But it would be more a luxury than a necessity for the Sixers’ offense. The thing that would bring immediate improvement is if Ben had more ways to finish within 10 feet. It seems as though no one can prevent him from getting that close, and when he gets there, we want him to have a greater arsenal of strategic options than the current choices of layup, one-hand slam, and two-hand super-slam. The floater and the hook shot would fill out the menu nicely; with those options at his disposal, there really won’t be any way for a single defender to stop him. And when they double-team him... well, he’s already one of the five best passers in the Association; he’s going to find the open man.
And here’s the beauty of this plan: it avoids the whole hand-switching perplex because: HE ALREADY SHOOTS HOOK SHOTS AND FLOATERS WITH HIS RIGHT HAND. This is where, were I not blind, I’d put in the appropriate Inigo Montoya GIF. I. Am. Not. Left. Handed!!
So, if you’re not already excited about Ben Simmons, it’s time to get excited. Look, I think there’s a decent chance Ben will develop a nice left-handed jumper, possibly out to three-point range, sometime in the next few years. I also think there’s a decent chance he’ll switch to right-handed shooting and find a solid jumper just waiting there for him; that would be amazing. But here’s what I am quite sure of: I am quite sure Ben Simmons is going to get better and better at right-handed hooks and floaters over the next one, two, three years and more. And putting those together with what he already does is going to put him among a rarified group at the top of the league.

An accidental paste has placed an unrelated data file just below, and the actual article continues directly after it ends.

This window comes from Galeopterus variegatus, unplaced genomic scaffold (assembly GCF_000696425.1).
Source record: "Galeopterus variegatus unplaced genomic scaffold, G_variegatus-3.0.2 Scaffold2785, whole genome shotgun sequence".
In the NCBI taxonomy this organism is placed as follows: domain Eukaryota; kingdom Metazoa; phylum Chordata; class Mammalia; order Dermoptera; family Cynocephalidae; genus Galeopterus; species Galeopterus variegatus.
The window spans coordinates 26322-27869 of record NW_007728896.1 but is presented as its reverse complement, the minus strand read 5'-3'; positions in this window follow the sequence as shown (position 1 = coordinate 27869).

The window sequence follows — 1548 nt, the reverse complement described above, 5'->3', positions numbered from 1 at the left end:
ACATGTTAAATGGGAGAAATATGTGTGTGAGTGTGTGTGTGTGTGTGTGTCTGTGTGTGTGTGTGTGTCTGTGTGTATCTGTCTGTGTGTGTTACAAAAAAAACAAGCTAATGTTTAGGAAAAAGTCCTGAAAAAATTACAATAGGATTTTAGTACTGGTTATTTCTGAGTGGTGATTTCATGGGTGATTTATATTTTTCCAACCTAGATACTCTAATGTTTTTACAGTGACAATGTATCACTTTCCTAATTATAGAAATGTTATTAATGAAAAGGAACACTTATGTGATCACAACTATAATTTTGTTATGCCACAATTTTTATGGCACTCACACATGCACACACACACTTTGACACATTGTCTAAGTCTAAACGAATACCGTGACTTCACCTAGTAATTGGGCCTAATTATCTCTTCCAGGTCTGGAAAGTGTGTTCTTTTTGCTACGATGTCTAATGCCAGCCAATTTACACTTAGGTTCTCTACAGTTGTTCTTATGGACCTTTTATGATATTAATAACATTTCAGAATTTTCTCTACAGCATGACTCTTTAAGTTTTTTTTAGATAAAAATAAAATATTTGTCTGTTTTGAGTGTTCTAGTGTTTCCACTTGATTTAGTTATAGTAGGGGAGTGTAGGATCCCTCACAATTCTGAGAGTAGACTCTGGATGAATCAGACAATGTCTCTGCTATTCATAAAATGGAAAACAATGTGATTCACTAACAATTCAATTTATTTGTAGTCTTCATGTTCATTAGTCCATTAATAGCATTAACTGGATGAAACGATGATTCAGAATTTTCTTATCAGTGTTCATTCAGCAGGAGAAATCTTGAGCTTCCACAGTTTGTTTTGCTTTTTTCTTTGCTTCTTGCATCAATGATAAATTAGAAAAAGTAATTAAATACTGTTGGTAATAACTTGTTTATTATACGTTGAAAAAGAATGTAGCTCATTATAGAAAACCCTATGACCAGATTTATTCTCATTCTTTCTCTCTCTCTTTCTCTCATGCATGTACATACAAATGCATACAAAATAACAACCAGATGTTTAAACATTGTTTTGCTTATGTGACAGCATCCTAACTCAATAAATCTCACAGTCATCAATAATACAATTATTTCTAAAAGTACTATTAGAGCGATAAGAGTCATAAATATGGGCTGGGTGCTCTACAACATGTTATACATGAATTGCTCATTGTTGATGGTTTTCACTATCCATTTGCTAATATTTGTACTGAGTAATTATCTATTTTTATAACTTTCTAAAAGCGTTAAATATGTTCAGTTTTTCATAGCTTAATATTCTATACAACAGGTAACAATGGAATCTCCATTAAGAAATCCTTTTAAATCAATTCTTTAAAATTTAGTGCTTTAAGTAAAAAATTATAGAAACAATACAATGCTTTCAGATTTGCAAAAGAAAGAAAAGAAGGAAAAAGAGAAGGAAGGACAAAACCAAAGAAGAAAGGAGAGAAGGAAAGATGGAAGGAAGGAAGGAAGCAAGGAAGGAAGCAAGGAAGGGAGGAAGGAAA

As to free throws, I don’t have anything to add to what others have said. They are important. As he starts getting superstar treatment from the refs he’s going to go to the line more and more often, and he needs to sink as many as possible.
In college he hit 67% from the line on a sizable sample, and he’s hit at about that rate so far in the playoffs, so it’s not inconceivable that, despite being at 56% in the 2017-18 regular season, he hits at a 2/3 clip next October and then just establishes that as his new level. If Ben Simmons were foolish enough to listen to me, I’d skip the whole right-vs-left thing; I’d bring in Rick Barry to teach him to shoot them underhand, and he’d soon be hitting 85%. But obviously that isn’t going to happen; Malcolm Gladwell has a great podcast in which he goes to see the Columbia University WOMEN’S basketball team and shows them they can immediately shoot better from the line by going underhand, and even the women refuse to do it because it looks too wimpy! So on free throws, I’m guardedly optimistic about the long run, no more.
But in terms of the rest of what Ben needs to be a top 5 player in the league, I think things are going perfectly according to plan. He doesn’t need to make a radical change, or to get lucky, or anything. If he just keeps developing on the path he’s on, he’s going to achieve that kind of status shockingly fast.